Tuesday, June 2, 2020

It's Time to Be a Better Ally.

Initially, I wasn't entirely sure what to write about in response to the tragic death of George Floyd, and the subsequent outcry in America and across the world. Perhaps I could talk about white privilege, and what it means, or perhaps about the history of systematic racism in both America and the UK. But then I realised, these things can be found in abundance online, but when I scroll through instagram and twitter, resources still aren't as accessible.

As a white person, these past view days have really made me see that I was not doing enough to be an ally, I was not taking enough time to understand the racism and racial bias so heavily ingrained in my society, and most importantly I was not using my white privilege enough to raise awareness about the ongoing struggle faced by black people. We must not let our voices die down once the protests quell, to be a true ally is to continually fight alongside those being hurt by the system. It is not good enough to post #blacklivesmatter for a short while before moving on, we must show that black lives matter on a daily. fucking. basis.

As a result I have spent the last couple days compiling resources for those who want to further their understanding on the difficulties faced by black people, and actively do more to become an ally. I have not read, watched or listened to all of the things I am about to list, but I have made sure to take these recommendations from black activists and have carried out some background research on each one. This post is by no means finished, and if you have any recommendations I will be sure to add them.

 If I am made aware that I have been ill-informed about certain resources, I will edit and remove them asap. Within this article I have also included links anti-racism pages that are far more extensive than mine. While I have included the most commonly reoccurring recommendations, the links included contain many more resources you can educate yourself with. 

Stay safe. Stay active against racism.

What you can watch:
  • When They See us (available on Netflix)
  • The Hate U Give
  • I Am Not Your Negro
  • If Beale Street Could Talk
  • Just Mercy
  • 13th (available on Netflix)
  • Dear White People (available on Netflix)

What you can read:
  • Why I'm No Longer Talking to White People About Race - Reni Eddo-Lodge
  • I Know Why the Caged Bird Sings - Maya Angelou
  • So You Want to Talk About Race? - Ijeoma Oluo
  • How to Be an Anti-Racist - Dr. Ibram X Kendi
  • Black Feminist Thought - Patricia Hill Collins
  • White Fragility: Why It's So Hard for White People to Talk About Racism - Robin De'Angelo

What you can listen to:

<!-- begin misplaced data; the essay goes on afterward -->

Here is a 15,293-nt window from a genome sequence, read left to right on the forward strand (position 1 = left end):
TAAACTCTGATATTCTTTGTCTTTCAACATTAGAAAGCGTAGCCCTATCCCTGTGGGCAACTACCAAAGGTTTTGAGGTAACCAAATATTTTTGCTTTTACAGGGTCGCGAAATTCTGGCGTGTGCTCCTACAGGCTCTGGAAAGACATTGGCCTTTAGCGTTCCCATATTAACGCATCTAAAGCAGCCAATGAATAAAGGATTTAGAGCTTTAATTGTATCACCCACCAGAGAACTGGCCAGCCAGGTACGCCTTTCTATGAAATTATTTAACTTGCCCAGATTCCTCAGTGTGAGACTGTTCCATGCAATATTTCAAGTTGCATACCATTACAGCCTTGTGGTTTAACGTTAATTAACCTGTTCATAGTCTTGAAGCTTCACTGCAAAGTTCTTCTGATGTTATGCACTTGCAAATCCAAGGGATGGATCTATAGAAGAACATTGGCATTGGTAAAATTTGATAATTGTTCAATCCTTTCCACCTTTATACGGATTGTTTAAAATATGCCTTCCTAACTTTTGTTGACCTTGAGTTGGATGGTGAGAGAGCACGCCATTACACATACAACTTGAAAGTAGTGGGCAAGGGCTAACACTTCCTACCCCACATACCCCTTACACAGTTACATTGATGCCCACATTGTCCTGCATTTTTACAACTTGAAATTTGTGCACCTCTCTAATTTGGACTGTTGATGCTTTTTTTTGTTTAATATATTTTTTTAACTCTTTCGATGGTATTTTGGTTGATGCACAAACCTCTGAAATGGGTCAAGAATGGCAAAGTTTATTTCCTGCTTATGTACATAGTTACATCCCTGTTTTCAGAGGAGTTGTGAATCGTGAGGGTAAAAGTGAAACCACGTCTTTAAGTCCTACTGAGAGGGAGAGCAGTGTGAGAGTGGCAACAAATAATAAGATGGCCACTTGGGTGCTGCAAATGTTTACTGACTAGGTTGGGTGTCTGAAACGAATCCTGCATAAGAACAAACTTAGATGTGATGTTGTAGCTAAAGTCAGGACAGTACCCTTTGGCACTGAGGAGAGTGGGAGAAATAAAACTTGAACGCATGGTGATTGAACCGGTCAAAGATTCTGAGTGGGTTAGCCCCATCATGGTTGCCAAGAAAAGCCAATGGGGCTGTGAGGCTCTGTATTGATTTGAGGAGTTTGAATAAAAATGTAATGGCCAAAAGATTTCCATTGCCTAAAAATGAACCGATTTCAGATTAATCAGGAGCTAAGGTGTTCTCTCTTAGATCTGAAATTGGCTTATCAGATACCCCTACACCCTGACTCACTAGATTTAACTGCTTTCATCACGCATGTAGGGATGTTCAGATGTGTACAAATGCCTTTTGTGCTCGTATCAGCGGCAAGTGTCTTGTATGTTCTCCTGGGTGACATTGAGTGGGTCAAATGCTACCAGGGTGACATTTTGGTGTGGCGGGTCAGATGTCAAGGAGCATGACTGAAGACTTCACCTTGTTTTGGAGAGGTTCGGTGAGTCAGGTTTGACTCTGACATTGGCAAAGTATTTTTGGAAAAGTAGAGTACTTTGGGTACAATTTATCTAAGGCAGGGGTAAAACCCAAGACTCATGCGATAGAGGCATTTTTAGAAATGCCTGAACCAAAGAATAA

• Momentrum: A Race Forward Podcast
  • Seeing White
  • 1619 (New York Times)
  • Code Switch
  • Show About Race (Two seasons long, sadly no longer active)

Who you can follow:
  • Equal Justice Initiative
  • Black Women's Blueprint
  • Antiracist Research & Policy Centre
  • Aurdre Lorde Project
  • The Leadership Conference on Civil & Human Rights

Who you can donate to (if you can):

Before donating PLEASE check the social media of these charities to see if they are accepting donations (some may be overwhelmed by now). There are plenty organisations that need your help, you don't have to donate to the most popular one!
  • Chicago Community Bond Fund 
  • George Floyd Memorial Fund
  • Minnesota Freedom Fund
  • BLM 'Fund The Movement'
  • Black Trans Women Fund (gofundme)
  • NAACP Legal Defence Fund
  • The Marshall Project 

Things you can be doing post/while you are learning:
  • Diversify your life - follow people of different races on social media, diversify your friend group, follow activists, subscribe to channels of non-white youtubers.
  • Use your social media platforms to reach more people.
  • Sign petitions. Don't wait for them to be shared on your timeline - search for them!

Things you should be thinking about:
  • Can I educate my friends & family on white privilege?
  • Do I carry internalised racism?
  • Have I thought carefully about the stereotypes and common ideas that I hold about black people and people of colour?
  • Am I challenging the problematic thinking of family, friends or partners?
  • Am I speaking over those who have actually experienced racism? 
  • Am I sharing my platform with those who don't have one?
  • Am I taking the idea of white privilege personally and being defensive? Or am I being accepting and open-minded about the things I hear?
  • Am I doing enough to be an ally?


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